Norm Macdonald: Me Doing Stand-up deserves classic status

The late comic's first full-length special is currently on Crave and captures his sensibility perfectly

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      Norm Macdonald: Me Doing Stand-Up

      Currently streaming on Crave. 42 minutes.

      If the recent death of comic Norm Macdonald has left you depressed, the fact that his first full-length comedy special, 2011’s Me Doing Stand-Up, is currently streaming on Crave should make you feel a little better. It’s so good it deserves classic status.

      Mind you, the show’s opening 10 minutes might seem eerie—especially when you consider how Macdonald died. He was living for nine years with cancer, and kept his diagnosis from the public eye.

      “The reason it’s good to be alive,” he says near the top of the show (which was taped in San Francisco), “is because it’s so sad to be dead. My goal in life is not to die.”

      Some of the best comedy deals with things we most fear. And here is Macdonald confronting the biggest fear of all: death. He questions why we use hearts as Valentines, and why we say things like “That guy’s got a big heart,” when the organ is so fragile and is apt to attack us. He then launches into a bit about the heart’s violent nature that is so well-constructed and funny it defies synopsis.

      After this, he shifts to cancer, referring to an uncle who has bowel cancer. Macdonald sends up the tired expression, “He lost his battle with cancer.”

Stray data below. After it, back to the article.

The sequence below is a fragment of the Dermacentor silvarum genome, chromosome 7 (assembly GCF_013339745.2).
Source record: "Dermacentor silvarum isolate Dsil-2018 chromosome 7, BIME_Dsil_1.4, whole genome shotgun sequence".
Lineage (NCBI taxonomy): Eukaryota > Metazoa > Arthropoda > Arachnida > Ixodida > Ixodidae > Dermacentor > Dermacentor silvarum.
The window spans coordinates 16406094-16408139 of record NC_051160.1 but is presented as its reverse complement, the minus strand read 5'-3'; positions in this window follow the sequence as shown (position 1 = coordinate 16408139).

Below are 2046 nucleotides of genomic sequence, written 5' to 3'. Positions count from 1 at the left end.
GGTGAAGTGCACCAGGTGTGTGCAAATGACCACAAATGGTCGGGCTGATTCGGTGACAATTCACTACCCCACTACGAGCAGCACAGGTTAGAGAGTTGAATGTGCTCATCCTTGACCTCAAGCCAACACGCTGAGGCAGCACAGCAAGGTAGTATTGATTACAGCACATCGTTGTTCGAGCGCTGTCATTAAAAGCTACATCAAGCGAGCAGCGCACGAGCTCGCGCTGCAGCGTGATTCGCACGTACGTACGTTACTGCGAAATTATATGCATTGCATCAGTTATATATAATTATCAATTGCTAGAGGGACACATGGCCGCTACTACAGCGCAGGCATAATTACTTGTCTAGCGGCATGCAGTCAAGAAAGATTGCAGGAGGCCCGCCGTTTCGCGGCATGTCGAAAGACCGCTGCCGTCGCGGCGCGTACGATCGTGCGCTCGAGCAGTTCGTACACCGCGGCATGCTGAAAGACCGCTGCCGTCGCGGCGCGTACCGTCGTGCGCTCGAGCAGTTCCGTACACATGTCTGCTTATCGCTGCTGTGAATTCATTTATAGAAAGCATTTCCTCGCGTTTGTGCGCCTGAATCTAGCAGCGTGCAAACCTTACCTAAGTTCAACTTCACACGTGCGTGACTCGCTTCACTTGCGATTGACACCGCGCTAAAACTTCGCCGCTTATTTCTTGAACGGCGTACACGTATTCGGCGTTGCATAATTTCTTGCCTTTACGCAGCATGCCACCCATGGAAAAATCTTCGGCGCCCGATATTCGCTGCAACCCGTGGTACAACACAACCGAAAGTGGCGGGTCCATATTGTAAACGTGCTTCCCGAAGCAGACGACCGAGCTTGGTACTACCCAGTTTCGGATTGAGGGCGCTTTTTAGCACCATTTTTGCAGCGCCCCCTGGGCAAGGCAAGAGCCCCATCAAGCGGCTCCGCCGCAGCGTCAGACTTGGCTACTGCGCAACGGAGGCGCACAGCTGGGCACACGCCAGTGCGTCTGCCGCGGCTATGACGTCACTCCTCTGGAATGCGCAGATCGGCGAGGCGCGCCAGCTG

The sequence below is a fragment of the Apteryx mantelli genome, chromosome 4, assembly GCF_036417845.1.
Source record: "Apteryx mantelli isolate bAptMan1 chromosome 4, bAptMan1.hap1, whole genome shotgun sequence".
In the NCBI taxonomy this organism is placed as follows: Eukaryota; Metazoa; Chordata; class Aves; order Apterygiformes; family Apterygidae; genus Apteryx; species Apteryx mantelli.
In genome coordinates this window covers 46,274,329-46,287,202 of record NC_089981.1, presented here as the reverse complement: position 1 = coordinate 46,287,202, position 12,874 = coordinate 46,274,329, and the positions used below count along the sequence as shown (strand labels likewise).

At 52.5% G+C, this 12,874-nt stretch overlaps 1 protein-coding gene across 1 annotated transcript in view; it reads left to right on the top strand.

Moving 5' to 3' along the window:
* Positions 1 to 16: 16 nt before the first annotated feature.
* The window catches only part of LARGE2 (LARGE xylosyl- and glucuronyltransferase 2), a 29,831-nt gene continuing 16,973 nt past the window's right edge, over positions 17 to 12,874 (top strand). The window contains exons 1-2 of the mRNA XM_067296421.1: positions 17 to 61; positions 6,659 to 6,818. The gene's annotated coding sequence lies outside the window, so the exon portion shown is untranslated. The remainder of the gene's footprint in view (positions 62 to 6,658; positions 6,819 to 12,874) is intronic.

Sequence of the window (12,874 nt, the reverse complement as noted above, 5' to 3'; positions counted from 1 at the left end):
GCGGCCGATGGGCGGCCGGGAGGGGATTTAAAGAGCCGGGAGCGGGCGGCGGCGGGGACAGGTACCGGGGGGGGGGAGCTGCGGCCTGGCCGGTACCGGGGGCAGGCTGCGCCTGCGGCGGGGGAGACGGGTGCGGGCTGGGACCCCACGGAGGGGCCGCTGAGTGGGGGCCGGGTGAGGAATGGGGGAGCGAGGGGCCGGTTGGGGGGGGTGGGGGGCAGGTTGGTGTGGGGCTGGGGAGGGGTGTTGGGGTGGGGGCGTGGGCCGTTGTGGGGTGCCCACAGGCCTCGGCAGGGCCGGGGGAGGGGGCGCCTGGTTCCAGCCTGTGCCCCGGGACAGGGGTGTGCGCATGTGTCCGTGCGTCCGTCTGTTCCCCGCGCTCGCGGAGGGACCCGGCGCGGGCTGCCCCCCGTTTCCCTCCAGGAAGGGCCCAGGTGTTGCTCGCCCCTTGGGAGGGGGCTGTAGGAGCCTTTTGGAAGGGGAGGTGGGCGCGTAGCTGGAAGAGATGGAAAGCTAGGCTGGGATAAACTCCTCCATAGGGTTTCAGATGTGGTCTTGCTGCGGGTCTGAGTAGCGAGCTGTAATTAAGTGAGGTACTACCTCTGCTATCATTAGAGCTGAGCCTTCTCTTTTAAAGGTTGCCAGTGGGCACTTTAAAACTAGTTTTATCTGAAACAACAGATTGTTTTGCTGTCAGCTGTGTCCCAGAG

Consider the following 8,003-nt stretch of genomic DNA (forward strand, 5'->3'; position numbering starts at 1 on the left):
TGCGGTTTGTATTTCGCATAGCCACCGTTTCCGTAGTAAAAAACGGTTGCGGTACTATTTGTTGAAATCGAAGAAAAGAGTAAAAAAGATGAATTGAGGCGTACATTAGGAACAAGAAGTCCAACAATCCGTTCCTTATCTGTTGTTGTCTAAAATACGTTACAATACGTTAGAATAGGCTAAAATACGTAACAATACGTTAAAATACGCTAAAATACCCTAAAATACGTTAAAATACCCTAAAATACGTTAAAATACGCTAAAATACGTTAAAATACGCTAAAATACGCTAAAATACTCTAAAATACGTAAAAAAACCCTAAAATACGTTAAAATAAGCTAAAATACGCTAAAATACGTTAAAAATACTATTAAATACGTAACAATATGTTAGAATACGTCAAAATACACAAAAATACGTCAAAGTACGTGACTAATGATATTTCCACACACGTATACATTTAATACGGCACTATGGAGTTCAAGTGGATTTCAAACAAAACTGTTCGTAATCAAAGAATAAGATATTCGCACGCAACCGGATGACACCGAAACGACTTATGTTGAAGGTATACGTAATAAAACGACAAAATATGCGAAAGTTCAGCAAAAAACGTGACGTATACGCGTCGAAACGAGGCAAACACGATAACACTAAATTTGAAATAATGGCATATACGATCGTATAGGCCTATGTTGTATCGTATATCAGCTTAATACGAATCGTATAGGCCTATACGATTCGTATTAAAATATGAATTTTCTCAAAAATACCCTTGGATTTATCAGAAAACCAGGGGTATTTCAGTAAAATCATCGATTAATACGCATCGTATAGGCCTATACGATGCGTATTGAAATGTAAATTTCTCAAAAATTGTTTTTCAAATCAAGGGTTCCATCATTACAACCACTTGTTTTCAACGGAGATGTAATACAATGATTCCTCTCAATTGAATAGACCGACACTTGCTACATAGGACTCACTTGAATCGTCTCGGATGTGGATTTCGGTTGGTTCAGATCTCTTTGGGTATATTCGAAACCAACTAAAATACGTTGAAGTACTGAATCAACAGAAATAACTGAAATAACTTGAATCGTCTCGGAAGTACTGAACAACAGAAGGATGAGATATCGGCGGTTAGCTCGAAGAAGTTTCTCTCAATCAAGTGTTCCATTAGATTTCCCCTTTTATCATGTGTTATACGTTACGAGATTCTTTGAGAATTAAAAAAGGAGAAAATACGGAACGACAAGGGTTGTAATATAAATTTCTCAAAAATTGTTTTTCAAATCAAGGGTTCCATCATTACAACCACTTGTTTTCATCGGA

“That’s no way to end your life,” he says. “What a loser that guy was. The last thing he did was lose.” 

      What’s so great about Macdonald’s act is how stealthily he sets up his jokes. A routine about a news story concerning a woman named Janice who’s gone missing takes him from indifference—why should he care about someone he doesn’t know?—to obsession, when he keeps seeing pictures and and friends’ accounts of her.

      His relaxed delivery (he seldom grasps the microphone or walks around) and laid-back appearance (jeans, untucked-in shirt, suburban dad black leather jacket) make his comedy seem conversational and off-the-cuff. But there’s so much craft to his jokes. They’re like beautifully constructed short stories.

      Whether he’s exploring the idea of alcoholism as a disease—which he contrasts with his uncle-with-cancer’s disease—or telling us how he would successfully plan someone’s murder, he’s in complete control, but there’s nothing contrived or calculated about his delivery. His bemused, dimpled expression doesn’t read as smug; he’s merely enjoying himself.

      In his riskiest bit—all about how men and women act differently during sex—he seems to be making fun of his physical limitations as a live comic. When he impersonates men’s animalistic behaviour in bed, he growls, flails his arms about his eyes light up maniacally, as if he’s a kid pretending to be a monster or a bear. What makes this routine so brilliant is how he switches between the bemused narrator, the out-of-control dude and—in one brilliant sequence—the cool woman casually taking a phone call in that same bed.

      The best artists make what they do look easy. I’ve watched this routine several times now, and I still marvel at what he achieves here, so effortlessly.

      What a winner that guy was. The last thing he did was make us laugh.